02 May 2018

Pregnant women and new mums urged to look after their mental health

New mothers, mothers-to-be and their families are being reminded to talk about their feelings in order to look after their mental health and wellbeing. They are also reminded that help and support is available for anyone experiencing high risk mental health problems during and after pregnancy.

During Maternal Mental Health Awareness Week (Monday 30 April to Sunday 6 May), the Avon and Wiltshire Mental Health Partnership (AWP) is raising awareness of mental-ill health during pregnancy and after giving birth.

AWP, which provides services across Bath and North East Somerset (B&NES), Bristol, North Somerset, South Gloucestershire, Swindon and Wiltshire, has a Specialist Community Perinatal Mental Health Service (SCPNS) which provides advice and guidance to women who develop psychiatric disorders during pregnancy, those whose conditions predate pregnancy and women who develop postnatal depression after giving birth.

The service also provides advice and guidance for all health professionals to discuss cases, referral queries, medication advice in pregnancy and breastfeeding and signposting to other services.

Doctor Leanne Hayward, AWP's Consultant Psychiatrist and Clinical Lead, said: "Many women can experience mental ill-health for the first time during pregnancy with feelings of vulnerability, anxiety, and some may go on to develop depression. If you have had severe mental ill-health in the past you are more likely to become ill during pregnancy or in the year after giving birth than at other times in your life.

"For Maternal Mental Health Awareness Week we want pregnant women and new mums, their partners and their families to look out for the signs of mental-ill health and seek help and support if needed. We offer a number of services to support mothers, infants and their wider family at what is an incredibly important and precious time in their lives. By intervening early, providing specialist advice, interventions and education, we hope to facilitate recovery, promote well-being and attachment between mothers and their babies, to raise awareness and to reduce the impact of mental health conditions on the next generation."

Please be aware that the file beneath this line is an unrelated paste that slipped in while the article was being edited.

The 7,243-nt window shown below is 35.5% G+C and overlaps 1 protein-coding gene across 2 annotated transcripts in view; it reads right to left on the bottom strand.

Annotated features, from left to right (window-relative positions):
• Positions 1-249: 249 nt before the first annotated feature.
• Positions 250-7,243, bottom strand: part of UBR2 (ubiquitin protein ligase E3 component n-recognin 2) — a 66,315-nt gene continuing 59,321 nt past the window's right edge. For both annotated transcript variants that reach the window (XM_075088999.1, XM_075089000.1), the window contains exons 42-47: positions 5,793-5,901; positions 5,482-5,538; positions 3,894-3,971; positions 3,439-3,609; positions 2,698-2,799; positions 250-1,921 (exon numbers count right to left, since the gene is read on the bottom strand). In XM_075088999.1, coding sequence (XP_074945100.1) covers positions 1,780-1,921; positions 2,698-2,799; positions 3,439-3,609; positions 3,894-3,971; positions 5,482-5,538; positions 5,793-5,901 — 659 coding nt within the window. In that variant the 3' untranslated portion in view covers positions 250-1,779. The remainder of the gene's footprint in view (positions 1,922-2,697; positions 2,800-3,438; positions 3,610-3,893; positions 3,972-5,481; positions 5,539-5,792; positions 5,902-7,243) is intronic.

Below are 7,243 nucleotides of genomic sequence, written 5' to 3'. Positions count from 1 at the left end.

Advice for mothers and pregnant women:

• If you're worried about your mental health, you can talk to your midwife, GP or health visitor
• Don't be afraid to tell your midwife or health visitor how you feel as this can help them identify if you are unwell or likely to become unwell
• Symptoms that might indicate you have post-natal depression include feeling sad and hopeless, negative thoughts about yourself, not sleeping well or too much sleep, a lack of interest or pleasure in doing things or being with people and loss of appetite
• If you have had a previous mental health illness, your midwife or doctor can assist you with developing a care plan and you may be referred to the perinatal mental health team
• Postnatal depression can start any time in the first year after giving birth and affects around one in ten new mothers
• Feeling tearful and anxious in the first few days after giving birth is common and is often called 'baby blues.' If symptoms last longer than two weeks, it is best to seek professional advice as the earlier it is diagnosed and treated, the quicker you will recover

Dr Hayward continued: "We'd also like to reach out to partners, dads-to-be and family members to look out for the signs and symptoms of mental ill-health so that they can support their loved ones during this time. Pregnancy and the first year after having a baby should be a special time for all family members, so it is important that mothers and pregnant women feel supported and can access the help they need."

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